Respondent also argues that the appeal should be dismissed for failure to join Peter’s parents as necessary parties. A party whose rights would be adversely affected by a determination of an appeal in favor of a petitioner is a necessary party and must be joined as such (Appeal of Murray, 48 Ed Dept Rep 517, Decision No. 15,934; Appeal of Miller, 48 id. 465, Decision No. 15,917; Appeal of Williams, 48 id. 343, Decision No. 15,879). Joinder requires that an individual be clearly named as a respondent in the caption and served with a copy of the notice of petition and petition to inform the individual that he or she should respond to the petition and enter a defense (Appeal of Murray, 48 Ed Dept Rep 517, Decision No.15,934; Appeal of Miller, 48 id. 465, Decision No. 15,917;Appeal of Williams, 48 id. 343, Decision No. 15,879). The record in this appeal contains evidence clearly indicating that Peter’s father supports petitioner’s appeal. It is evident that his desire is to have Peter attend school in respondent’s district and therefore his rights would not be adversely affected by a determination in petitioner’s favor(see Appeal of Riccinto, 46 Ed Dept Rep 39, Decision No.15,435).
Nevertheless, the appeal must be dismissed on the merits. Education Law §3202(1) provides, in pertinent part:
A person over five and under twenty-one years of age who has not received a high school diploma is entitled to attend the public schools maintained in the district in which such person resides without the payment of tuition. The purpose of this statute is to limit the obligation of school districts to provide tuition-free education to students whose parents or legal guardians reside within the district (Appeal of Polynice, 48 Ed Dept Rep 490, Decision No. 15,927; Appeal of Naab, 48 id. 484, Decision No.15,924). “Residence” for purposes of Education Law §3202is established by one’s physical presence as an inhabitantwithin the district and intent to reside in the district (Longwood Cent. School Dist. v. Springs Union Free School
Dist., 1 NY3d 385; Appeal of Naab, 48 Ed Dept Rep 484, Decision No. 15,924). A child's residence is presumed to be that of his or her parents or legal guardians (Catlin v. Sobol, 155 AD2d 24, revd on other grounds, 77 NY2d 552(1991); Appeal of Polynice, 48 Ed Dept Rep 490, Decision No. 15,927).
The presumption that a child resides with his or her parents or legal guardians can be rebutted upon a determination that there has been a total, and presumably permanent, transfer of custody and control to someone residing in the district (Appeal of Polynice, 48 Ed Dept Rep 490, Decision No. 15,927; Appeal of Wilson, 48 id. 1,Decision No. 15,773). While it is not necessary to establish parental custody and control through a formal guardianship proceeding, it is necessary to demonstrate that a particular location is a child’s permanent residence and that the individual exercising control has full authority and responsibility with respect to the child’s support and custody (Appeal of Polynice, 48 Ed Dept Rep490, Decision No. 15,927; Appeal of Wilson, 48 id. 1,Decision No. 15,773).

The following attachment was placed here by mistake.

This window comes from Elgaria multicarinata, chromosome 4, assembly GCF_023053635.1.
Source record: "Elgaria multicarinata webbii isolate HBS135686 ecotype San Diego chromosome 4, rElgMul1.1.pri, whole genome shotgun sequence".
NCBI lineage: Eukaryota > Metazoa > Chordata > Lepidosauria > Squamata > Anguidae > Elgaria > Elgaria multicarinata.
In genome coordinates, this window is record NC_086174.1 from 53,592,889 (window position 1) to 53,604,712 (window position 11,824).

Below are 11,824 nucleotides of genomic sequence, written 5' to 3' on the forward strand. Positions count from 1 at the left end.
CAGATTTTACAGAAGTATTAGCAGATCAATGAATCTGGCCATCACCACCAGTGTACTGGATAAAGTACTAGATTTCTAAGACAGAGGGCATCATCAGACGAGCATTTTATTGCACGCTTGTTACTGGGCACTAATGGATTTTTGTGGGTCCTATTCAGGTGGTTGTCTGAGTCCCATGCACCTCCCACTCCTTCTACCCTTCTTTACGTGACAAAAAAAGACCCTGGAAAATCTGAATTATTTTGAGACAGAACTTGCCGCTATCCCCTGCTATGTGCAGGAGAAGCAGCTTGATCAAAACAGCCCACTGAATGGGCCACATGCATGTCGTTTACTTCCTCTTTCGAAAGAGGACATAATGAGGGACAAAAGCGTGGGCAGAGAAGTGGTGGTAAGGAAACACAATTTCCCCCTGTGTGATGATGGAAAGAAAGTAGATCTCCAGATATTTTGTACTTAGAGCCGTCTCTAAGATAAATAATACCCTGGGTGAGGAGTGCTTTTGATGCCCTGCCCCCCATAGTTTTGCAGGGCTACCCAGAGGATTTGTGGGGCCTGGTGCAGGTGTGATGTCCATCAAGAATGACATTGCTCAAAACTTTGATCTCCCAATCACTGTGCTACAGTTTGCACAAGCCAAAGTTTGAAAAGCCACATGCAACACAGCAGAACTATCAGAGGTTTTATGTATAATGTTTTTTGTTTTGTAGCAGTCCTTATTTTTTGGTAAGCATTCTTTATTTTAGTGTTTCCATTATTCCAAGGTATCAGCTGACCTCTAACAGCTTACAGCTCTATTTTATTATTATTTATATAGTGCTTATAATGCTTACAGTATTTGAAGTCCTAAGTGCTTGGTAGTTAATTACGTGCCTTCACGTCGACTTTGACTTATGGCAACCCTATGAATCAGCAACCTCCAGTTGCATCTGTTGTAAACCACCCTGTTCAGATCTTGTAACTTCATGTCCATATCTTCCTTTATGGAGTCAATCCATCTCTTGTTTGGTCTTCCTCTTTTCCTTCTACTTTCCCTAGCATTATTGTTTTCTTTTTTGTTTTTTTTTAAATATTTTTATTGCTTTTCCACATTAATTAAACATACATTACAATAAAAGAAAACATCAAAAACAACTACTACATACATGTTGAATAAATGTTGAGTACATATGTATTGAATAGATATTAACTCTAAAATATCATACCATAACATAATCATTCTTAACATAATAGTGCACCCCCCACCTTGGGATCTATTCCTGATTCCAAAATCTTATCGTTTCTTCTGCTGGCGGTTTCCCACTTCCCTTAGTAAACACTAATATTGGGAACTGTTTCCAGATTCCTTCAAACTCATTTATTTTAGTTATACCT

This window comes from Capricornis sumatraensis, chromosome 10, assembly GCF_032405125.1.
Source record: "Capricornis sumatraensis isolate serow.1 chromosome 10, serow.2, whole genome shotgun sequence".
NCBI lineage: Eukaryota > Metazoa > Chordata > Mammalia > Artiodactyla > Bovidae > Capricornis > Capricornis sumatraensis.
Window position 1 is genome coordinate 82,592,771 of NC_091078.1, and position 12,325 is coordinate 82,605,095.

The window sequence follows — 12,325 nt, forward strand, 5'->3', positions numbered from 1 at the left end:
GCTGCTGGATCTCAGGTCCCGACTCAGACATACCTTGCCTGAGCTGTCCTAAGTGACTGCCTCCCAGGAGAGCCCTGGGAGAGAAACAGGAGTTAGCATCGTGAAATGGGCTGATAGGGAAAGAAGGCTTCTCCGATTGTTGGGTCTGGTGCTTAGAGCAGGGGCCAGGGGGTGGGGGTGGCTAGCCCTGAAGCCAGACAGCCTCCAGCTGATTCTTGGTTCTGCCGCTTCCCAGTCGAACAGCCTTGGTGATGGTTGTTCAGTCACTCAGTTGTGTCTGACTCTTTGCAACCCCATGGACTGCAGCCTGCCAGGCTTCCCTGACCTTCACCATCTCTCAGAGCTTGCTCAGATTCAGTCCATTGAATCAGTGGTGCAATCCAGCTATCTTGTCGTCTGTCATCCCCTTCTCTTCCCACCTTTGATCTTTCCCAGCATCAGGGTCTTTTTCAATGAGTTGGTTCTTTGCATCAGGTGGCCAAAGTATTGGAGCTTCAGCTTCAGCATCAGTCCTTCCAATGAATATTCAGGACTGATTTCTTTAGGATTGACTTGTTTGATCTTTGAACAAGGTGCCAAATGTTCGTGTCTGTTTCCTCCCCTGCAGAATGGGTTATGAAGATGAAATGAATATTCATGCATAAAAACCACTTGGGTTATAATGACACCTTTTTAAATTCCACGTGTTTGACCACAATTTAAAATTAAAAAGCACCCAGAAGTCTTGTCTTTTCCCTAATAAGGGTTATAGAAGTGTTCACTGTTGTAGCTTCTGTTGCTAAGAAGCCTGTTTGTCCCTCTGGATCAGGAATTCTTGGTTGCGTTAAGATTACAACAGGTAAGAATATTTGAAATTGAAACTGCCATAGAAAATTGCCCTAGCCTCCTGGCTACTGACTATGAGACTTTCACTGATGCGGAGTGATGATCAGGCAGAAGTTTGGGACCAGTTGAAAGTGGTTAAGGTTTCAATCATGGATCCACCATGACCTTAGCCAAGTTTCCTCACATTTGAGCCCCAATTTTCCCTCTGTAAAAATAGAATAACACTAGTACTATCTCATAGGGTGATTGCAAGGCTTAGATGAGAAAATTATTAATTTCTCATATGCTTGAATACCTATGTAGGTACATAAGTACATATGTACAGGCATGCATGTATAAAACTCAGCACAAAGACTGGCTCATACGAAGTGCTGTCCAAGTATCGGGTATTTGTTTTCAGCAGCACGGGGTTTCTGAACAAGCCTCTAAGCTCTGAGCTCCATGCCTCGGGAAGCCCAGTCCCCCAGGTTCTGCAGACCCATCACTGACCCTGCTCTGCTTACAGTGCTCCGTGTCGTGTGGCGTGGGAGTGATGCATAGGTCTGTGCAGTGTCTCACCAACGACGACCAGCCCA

Generally, if parents or legal guardians continue to provide financial support for room, board, clothing and other necessities, custody and control has not been relinquished (see Catlin v. Sobol, 155 AD2d 24, revd on other grounds, 77 NY2d 552 (1991); Appeal of Polynice, 48Ed Dept Rep 490, Decision No. 15,927). Similarly, where parents or legal guardians retain control over important issues such as medical and educational decisions, total control is not relinquished (Appeal of Polynice, 48 Ed Dept Rep 490, Decision No. 15,927; Appeal of France-Rayson, 48id. 142, Decision No. 15,820).
Where the sole reason the child is residing with someone other than a parent is to take advantage of the schools of the district, the child has not established residence (Appeal of Cheng, 47 Ed Dept Rep 366, Decision No. 15,726; Appeal of Mendoza, 47 id. 285, Decision No.15,698). However, a student may establish residence apart from his or her parents for other bona fide reasons, such as family conflict, economic hardship, or the hardships of single parenting (Appeal of Ortiz, 47 Ed Dept Rep 383,Decision No. 15,731; Appeal of Dennis, 47 id. 327, Decision No. 15,712). In such cases, the mere fact that a child continues to maintain a relationship with parents who have otherwise relinquished custody and control of the child is not determinative in resolving the question of the child’s
residence (Appeal of A Student with a Disability, 47 Ed Dept Rep 142, Decision No. 15,652).
A residency determination will not be set aside unless it is arbitrary and capricious (Appeal of White, 48 Ed Dept Rep 295, Decision No. 15,863; Appeal of a Student with a Disability, 48 id. 171, Decision No. 15,828). In an appeal to the Commissioner, the petitioner has the burden of demonstrating a clear legal right to the relief requested and the burden of establishing the facts upon which petitioner seeks relief (Appeal of White, 48 Ed Dept Rep295, Decision No. 15,863; Appeal of a Student with a Disability, 48 id. 171, Decision No. 15,828).